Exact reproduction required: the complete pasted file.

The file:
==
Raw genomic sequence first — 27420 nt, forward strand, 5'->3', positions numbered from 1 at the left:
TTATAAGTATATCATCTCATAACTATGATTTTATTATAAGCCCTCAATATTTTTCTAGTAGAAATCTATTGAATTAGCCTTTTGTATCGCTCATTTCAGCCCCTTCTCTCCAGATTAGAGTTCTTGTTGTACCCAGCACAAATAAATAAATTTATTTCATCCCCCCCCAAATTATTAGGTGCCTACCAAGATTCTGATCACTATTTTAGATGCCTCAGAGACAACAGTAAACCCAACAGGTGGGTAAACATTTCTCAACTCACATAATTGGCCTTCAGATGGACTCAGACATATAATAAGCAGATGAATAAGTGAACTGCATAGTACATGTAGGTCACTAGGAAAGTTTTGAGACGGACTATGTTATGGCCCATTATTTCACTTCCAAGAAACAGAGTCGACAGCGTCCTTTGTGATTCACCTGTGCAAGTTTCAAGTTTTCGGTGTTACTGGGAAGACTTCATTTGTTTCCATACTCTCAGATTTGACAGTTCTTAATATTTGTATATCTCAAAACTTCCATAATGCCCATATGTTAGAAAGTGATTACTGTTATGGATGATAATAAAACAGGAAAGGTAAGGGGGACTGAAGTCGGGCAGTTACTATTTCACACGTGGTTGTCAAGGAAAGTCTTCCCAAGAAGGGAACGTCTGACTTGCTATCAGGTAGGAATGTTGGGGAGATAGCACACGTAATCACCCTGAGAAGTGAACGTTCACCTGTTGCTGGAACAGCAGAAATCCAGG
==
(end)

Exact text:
Raw genomic sequence first — 27420 nt, forward strand, 5'->3', positions numbered from 1 at the left:
TTATAAGTATATCATCTCATAACTATGATTTTATTATAAGCCCTCAATATTTTTCTAGTAGAAATCTATTGAATTAGCCTTTTGTATCGCTCATTTCAGCCCCTTCTCTCCAGATTAGAGTTCTTGTTGTACCCAGCACAAATAAATAAATTTATTTCATCCCCCCCCAAATTATTAGGTGCCTACCAAGATTCTGATCACTATTTTAGATGCCTCAGAGACAACAGTAAACCCAACAGGTGGGTAAACATTTCTCAACTCACATAATTGGCCTTCAGATGGACTCAGACATATAATAAGCAGATGAATAAGTGAACTGCATAGTACATGTAGGTCACTAGGAAAGTTTTGAGACGGACTATGTTATGGCCCATTATTTCACTTCCAAGAAACAGAGTCGACAGCGTCCTTTGTGATTCACCTGTGCAAGTTTCAAGTTTTCGGTGTTACTGGGAAGACTTCATTTGTTTCCATACTCTCAGATTTGACAGTTCTTAATATTTGTATATCTCAAAACTTCCATAATGCCCATATGTTAGAAAGTGATTACTGTTATGGATGATAATAAAACAGGAAAGGTAAGGGGGACTGAAGTCGGGCAGTTACTATTTCACACGTGGTTGTCAAGGAAAGTCTTCCCAAGAAGGGAACGTCTGACTTGCTATCAGGTAGGAATGTTGGGGAGATAGCACACGTAATCACCCTGAGAAGTGAACGTTCACCTGTTGCTGGAACAGCAGAAATCCAGG